The U.S. U-20 Women’s National Team finished fourth at the FIFA U-20 Women’s World Cup in Papua New Guinea on Saturday, losing 1-0 to Japan in the third-place game after a 2-1 extra-time loss to eventual tournament champions North Korea in the semifinals last week.
Not bad, right? Those are tight results at the tail end of a deep run in a major event – surely it all means that the U.S. Soccer Federation has righted the ship and put the program on course for future success? This team is led by famous wunderkind Mallory Pugh, after all…it can’t be too disastrous, can it?
So youth soccer watchers can breathe easy for a while after the U-20s’ underwhelming showing in this event two years ago, as well as the U-17s’ group-stage exit from their World Cup in October and failure to even qualify for the 2014 edition.
Well, not so much.
As Mark Shawhan has written on this site and others have detailed elsewhere, the U.S. U-20s were comprehensively outplayed by the elite teams they met in PNG, with the North Korea and Japan games simply the most lopsided of the bunch. And it’s hardly just a matter of the scoreline, which is only one metric for measuring progress or success at these levels.
Concerns for USWNT @ U-20 WC: propensity to give up late goals/leave games late. Too few chances created. Little possession. This vs. Japan: pic.twitter.com/CC1WB1RSqt
— Jeff Kassouf (@JeffKassouf) December 6, 2016
Coach Michelle French‘s side lacked fluidity, rhythm and tactical identity, and consistently failed to build or sustain possession – or even try, really. They were careless with the ball, over-reliant on the individual abilities of Pugh and Ashley Sanchez in attack and routinely bailed out by the shot-stopping of goalkeeper Casey Murphy, who had to make seven saves vs. Japan and five vs. North Korea. Even basics like throw-ins and goal kicks were tough to watch, as Tacoma, Washington-based youth coach Scott Nelson effectively detailed in this blog post.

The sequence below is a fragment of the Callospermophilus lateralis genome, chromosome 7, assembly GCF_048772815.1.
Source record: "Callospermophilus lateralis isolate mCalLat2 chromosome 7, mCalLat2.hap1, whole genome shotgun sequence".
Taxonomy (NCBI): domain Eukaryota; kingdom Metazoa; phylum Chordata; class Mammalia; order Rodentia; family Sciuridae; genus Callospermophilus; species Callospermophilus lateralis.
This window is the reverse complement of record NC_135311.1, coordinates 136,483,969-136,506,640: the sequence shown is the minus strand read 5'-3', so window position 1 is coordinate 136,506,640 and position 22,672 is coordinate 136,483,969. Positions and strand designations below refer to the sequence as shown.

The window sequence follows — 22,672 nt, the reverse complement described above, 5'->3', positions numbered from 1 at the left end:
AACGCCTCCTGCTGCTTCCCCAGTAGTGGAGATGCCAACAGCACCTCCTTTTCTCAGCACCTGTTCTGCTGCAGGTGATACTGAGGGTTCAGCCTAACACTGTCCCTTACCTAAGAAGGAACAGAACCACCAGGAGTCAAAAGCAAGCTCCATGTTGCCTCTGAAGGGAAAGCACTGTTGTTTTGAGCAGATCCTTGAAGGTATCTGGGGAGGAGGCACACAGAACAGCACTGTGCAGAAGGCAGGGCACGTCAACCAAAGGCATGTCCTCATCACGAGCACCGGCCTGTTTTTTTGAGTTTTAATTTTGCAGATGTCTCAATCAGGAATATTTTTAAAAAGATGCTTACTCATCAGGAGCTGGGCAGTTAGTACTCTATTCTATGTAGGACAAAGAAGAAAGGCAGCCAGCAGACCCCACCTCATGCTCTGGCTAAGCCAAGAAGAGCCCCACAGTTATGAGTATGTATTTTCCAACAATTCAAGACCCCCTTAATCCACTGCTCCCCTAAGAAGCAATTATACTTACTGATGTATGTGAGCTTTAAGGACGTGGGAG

It all added up to a reactive, regressive style of play reminiscent of US soccer’s “bad old days” – the U-20s had to hang on for dear life, grittily laboring to chase and disrupt as best they could against teams with more advanced ideas and execution. Those are laudable traits, and deeply American ones, but we’re supposed to be moving well past them into something more refined by now.
Over course of 2016 U-20 World Cup, #USWNT was outshot 76-35.
PRK 25-7 USA
MEX 15-4 USA
GHA 14-8 USA
USA 13-5 NZL
FRA 17-3 USA
— John D. Halloran (@JohnDHalloran) November 29, 2016
French’s comments provide little comfort.
“We never gave up … we almost found a way,” she said after Saturday’s loss, praising her team’s “passion” and “resolve and resiliency,” how they “took every single punch” while “never quitting.”
Many of us who’ve been on the scene in this country for a while are beyond sick and tired of these sorts of adjectives, because they are fig leaves – optimistic but misleading attempts to paper over a team’s lack of skill, sophistication and effective preparation. Yes, those are laudable qualities. They are also basic minimums for any team with any degree of ambition at international level.
One of those moments from last night that showed the gap in quality between the teams -> Scarpa caught in a game of keep away pic.twitter.com/FAWBdd8HRE
— J.R. Eskilson (@JREskilson) November 29, 2016
Look, this is not a pleasant topic. I do not aim criticism at coaches and teams for its own sake, especially when it comes to young players (though U-20s should hardly be seen as a youth level at this stage in our soccer history). It’s clear that French, her team and her staff are committed people who worked very hard before and during this tournament.
But the doomsday warnings of stagnancy and mediocrity many of us have uttered for several years now are coming true.
French’s four-year tenure is just one example amid wider problems, but has embodied the United States’ slow, dispiriting slippage out of the catbird’s seat in women’s youth soccer. She inherited a reigning U-20 World Cup champion program that has now clearly fallen behind the global pacesetters – though some questionable roster selections also raise doubts as to whether the country’s best two-dozen or so age-eligible players even made it onto the plane to the South Pacific.
Will anything change? The answer should be a resounding “Yes, and more than just the names.” But it’s far from obvious that such will be the case.
This isn’t merely about Michelle French, or any one coach. On both the women’s and men’s sides of the federation, coaching decisions seem to be made within an insular culture of connections, driven by relationships and incumbency rather than track records or the possession of new ideas.
It appears to be high time to insert some outside perspectives into the decision-making process – or at the very least, question the assumption that one person is entitled to lead an age group for a full World Cup cycle, or even more than one, regardless of what’s produced in terms of match results, aesthetics and player development.
The senior WNT’s stunning failure at the Rio Olympics over the summer could, and should, have served as a wake-up call about the rising dangers to a stagnant program. So should the product on the field we saw in PNG, or those seen in other disappointing YNT tournament outings over the past half-decade.
Has anyone in charge checked the alarm clock yet?